But it’s not the characters we really care about, it’s the carnage, and at least in that capacity Into the Storm delivers. Somewhat. Granted, this is a $40 million production, which means we aren’t going to get 2012 level effects. Instead, we get decent nods to the destruction Mother Nature can provide, as well as some intriguing moments when the twisters actually take out various buildings, and the last act devastation of an airport. (Though why a small town like this needs a major installation complete with several 747s remains a question.)
Through it all, we get various views of the damage, from video cameras, professional news reports, and even the occasional iPhone. This approach works well because it allows us to experience a kind of familiar “you are there” recognition.
What doesn’t work about Into the Storm is everything else. The characters are laughable and uninteresting, given a singular dimension (‘hates dad’, ‘misses daughter’, ‘endangers his employees’) and very little else to care about. Frankly, we don’t ever worry about what will happen to these people, even if Quale tries for a bit of that patented “anyone can die at any time” suspense. Of course, that only works when you are invested in the individuals onscreen and worry about what will happen to them. Into the Storm offers up at least a half dozen miserable dipsticks that we wouldn’t mind seeing tossed, Dorothy Gale style, into another locale.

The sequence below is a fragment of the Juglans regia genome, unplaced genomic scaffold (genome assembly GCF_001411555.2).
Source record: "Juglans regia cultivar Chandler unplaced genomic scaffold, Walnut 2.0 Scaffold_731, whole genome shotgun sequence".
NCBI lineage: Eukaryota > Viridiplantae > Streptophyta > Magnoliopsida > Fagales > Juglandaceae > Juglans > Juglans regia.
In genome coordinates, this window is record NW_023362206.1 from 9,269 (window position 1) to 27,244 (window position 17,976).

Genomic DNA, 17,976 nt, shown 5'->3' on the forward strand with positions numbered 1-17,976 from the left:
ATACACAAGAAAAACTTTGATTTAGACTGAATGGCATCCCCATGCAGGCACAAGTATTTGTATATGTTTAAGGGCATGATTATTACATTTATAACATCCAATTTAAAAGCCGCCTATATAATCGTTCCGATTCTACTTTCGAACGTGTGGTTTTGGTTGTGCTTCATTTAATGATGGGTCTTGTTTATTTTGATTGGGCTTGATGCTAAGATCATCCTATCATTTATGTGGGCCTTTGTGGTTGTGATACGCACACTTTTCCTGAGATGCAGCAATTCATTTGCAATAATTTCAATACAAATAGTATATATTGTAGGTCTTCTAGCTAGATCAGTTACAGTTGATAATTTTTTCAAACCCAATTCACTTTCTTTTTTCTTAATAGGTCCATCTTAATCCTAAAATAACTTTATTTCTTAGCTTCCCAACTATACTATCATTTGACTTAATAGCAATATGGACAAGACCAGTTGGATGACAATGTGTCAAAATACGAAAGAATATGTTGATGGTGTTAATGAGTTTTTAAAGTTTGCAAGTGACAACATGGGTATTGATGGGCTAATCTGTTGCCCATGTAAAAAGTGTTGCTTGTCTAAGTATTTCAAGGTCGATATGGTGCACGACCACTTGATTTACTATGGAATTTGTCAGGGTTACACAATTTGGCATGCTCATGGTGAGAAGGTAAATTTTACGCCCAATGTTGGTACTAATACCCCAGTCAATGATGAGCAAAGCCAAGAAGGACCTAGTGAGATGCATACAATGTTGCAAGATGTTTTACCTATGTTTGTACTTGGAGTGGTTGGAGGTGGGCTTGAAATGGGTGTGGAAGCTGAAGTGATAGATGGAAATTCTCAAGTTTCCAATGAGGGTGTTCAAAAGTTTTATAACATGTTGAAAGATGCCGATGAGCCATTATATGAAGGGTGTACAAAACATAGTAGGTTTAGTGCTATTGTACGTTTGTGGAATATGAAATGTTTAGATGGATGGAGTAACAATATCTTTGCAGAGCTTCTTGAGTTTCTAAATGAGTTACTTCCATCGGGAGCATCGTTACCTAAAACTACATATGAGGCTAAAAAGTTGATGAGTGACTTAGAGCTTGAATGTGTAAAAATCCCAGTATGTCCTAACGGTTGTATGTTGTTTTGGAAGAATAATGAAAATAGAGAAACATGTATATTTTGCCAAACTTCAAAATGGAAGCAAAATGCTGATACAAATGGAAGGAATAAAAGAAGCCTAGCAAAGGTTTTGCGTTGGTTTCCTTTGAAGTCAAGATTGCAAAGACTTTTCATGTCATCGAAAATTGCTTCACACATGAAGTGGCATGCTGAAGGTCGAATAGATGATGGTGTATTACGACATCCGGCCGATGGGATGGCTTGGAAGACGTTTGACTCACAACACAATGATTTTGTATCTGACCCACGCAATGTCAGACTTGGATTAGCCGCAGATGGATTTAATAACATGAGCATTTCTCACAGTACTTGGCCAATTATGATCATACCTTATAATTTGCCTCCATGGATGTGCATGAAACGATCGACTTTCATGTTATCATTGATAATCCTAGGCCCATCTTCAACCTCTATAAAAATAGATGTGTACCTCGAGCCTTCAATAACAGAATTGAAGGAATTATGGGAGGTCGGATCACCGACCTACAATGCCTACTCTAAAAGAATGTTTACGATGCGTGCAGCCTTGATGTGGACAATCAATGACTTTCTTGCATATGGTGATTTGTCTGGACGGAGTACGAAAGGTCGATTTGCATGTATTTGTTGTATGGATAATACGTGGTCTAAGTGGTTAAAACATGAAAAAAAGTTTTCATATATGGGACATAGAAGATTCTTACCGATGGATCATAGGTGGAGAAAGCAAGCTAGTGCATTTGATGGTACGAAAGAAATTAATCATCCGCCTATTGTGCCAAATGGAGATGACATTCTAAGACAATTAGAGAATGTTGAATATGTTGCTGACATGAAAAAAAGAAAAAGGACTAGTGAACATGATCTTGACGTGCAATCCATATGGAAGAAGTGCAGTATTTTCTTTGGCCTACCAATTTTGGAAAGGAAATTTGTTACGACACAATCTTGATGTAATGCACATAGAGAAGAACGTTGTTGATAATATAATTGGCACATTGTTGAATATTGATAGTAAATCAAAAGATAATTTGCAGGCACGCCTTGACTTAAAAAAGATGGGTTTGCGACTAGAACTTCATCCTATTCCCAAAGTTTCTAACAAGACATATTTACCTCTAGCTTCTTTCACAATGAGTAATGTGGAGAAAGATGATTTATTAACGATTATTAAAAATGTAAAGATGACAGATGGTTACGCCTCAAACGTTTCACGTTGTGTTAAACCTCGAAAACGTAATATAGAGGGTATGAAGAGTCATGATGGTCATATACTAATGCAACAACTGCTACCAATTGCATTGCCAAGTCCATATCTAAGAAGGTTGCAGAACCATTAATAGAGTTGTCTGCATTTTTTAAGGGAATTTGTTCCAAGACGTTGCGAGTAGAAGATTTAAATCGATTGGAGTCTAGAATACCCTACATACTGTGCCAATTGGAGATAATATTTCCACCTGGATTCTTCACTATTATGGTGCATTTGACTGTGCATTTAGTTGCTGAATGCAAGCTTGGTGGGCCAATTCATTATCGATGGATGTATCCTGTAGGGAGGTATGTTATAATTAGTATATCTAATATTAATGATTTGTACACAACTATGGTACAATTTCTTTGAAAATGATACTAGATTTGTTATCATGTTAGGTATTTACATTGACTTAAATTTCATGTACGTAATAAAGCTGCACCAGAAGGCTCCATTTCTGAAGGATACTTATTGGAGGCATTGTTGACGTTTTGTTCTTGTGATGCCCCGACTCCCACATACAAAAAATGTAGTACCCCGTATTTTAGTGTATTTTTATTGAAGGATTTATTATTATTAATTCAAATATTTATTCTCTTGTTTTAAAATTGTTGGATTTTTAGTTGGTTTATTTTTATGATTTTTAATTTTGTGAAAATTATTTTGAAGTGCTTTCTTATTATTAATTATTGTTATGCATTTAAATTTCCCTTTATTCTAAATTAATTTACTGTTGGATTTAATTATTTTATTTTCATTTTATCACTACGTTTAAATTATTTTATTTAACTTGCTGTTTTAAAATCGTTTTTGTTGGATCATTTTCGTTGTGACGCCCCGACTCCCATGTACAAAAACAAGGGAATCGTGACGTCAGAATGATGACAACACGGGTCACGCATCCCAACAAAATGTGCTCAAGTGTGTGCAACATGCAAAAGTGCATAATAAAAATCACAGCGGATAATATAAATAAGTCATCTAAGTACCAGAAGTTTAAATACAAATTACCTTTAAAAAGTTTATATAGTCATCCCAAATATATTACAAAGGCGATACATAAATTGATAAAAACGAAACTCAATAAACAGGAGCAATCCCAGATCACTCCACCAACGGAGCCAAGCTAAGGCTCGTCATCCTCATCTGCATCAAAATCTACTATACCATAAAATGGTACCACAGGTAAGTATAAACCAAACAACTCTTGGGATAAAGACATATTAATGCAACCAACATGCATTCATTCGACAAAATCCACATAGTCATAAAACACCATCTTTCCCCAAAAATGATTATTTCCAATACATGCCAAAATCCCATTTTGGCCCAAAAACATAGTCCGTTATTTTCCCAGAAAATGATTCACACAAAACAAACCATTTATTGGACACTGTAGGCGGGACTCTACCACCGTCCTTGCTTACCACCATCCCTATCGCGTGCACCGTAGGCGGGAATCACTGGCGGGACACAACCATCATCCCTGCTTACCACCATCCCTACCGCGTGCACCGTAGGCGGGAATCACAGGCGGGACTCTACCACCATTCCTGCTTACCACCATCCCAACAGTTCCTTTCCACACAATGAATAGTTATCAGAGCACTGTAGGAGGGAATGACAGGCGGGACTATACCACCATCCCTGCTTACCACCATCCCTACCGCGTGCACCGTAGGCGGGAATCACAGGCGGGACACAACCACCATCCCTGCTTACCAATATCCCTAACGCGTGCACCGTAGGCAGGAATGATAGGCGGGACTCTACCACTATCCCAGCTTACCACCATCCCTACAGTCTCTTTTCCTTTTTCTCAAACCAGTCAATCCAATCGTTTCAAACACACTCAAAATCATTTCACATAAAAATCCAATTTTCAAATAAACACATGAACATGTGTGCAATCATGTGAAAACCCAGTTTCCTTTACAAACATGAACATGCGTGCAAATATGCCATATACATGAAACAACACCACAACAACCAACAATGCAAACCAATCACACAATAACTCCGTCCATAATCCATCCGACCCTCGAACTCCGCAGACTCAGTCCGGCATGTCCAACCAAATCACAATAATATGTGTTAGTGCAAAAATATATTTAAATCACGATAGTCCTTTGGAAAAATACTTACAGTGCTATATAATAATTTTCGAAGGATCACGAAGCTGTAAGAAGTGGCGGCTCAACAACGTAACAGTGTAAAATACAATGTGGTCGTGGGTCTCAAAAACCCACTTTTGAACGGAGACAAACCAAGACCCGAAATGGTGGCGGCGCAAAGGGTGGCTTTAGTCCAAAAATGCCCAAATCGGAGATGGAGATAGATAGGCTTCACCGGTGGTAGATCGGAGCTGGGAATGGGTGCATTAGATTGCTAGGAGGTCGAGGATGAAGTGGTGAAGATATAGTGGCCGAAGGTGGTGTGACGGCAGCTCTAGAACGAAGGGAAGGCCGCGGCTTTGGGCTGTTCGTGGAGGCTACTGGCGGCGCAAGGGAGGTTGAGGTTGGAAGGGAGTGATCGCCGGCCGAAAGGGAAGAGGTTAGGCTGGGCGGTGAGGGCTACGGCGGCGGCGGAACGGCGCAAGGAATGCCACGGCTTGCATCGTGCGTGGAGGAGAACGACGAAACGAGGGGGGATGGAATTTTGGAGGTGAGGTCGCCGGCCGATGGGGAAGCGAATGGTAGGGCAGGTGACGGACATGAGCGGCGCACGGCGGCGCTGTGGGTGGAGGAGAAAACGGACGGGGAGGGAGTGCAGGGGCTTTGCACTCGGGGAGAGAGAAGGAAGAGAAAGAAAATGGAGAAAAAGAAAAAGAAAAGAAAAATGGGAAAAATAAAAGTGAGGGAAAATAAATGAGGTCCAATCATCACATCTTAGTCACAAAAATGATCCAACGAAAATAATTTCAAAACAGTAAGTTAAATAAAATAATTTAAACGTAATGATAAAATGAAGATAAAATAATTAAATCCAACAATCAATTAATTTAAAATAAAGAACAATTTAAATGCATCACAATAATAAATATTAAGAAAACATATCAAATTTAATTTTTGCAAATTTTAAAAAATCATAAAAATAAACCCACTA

And the storytelling is slack. We get huge chunks of unnecessary exposition, either informing us about the various scientific stages of a forming tornado or the boo-hoo bellyaching of each person’s problems. Donnie gets to weep over his late mother while being trapped in an abandoned factory basement, water slowly filling up the space and threatening death by drowning. Does Quale or his film care? No, the boy and his intended babe just sit back and shoot the breeze, this supposed moment of tenderness meant to underscore the overall tragedy.
Except, it doesn’t. Allison’s worry about her five year old or Gary’s handwringing over his sons fails to resonate beyond the basic human responses.
But the biggest problem here is one of exploitation. Imagine setting a film during Katrina and then going over the many flooded homes—many with spray-paint taggings alerting FEMA to corpses inside—and then posing the actors in front of these rumble grave-markers to discuss their character’s newfound sense of survival, of personal strength and resolve. For anyone who has lived through such a dreadful event, the callousness of the approach trumps any attempt at realism.
Yet Into the Storm is obsessed with such aftermaths, scanning high school hallways and various shelters for quick glimpses of fatalities and fear before placing the spotlight squarely back on the cast. Even if these moments are faked (which very well might be the case), they come off as thoughtless and cruel.
Besides, we’ve seen this all before. While CG has made leaps and bounds over the last few years, Into the Storm is still nothing more than a pale Twister substitute, and that Bill Paxton/Helen Hunt silliness only had computer-made tornados going for it, nothing more. Here, there’s an attempt to put a human face on a horrible tragedy, and the results make everything worse. Not only is Into the Storm mindless and mediocre, it’s disrespectful as well.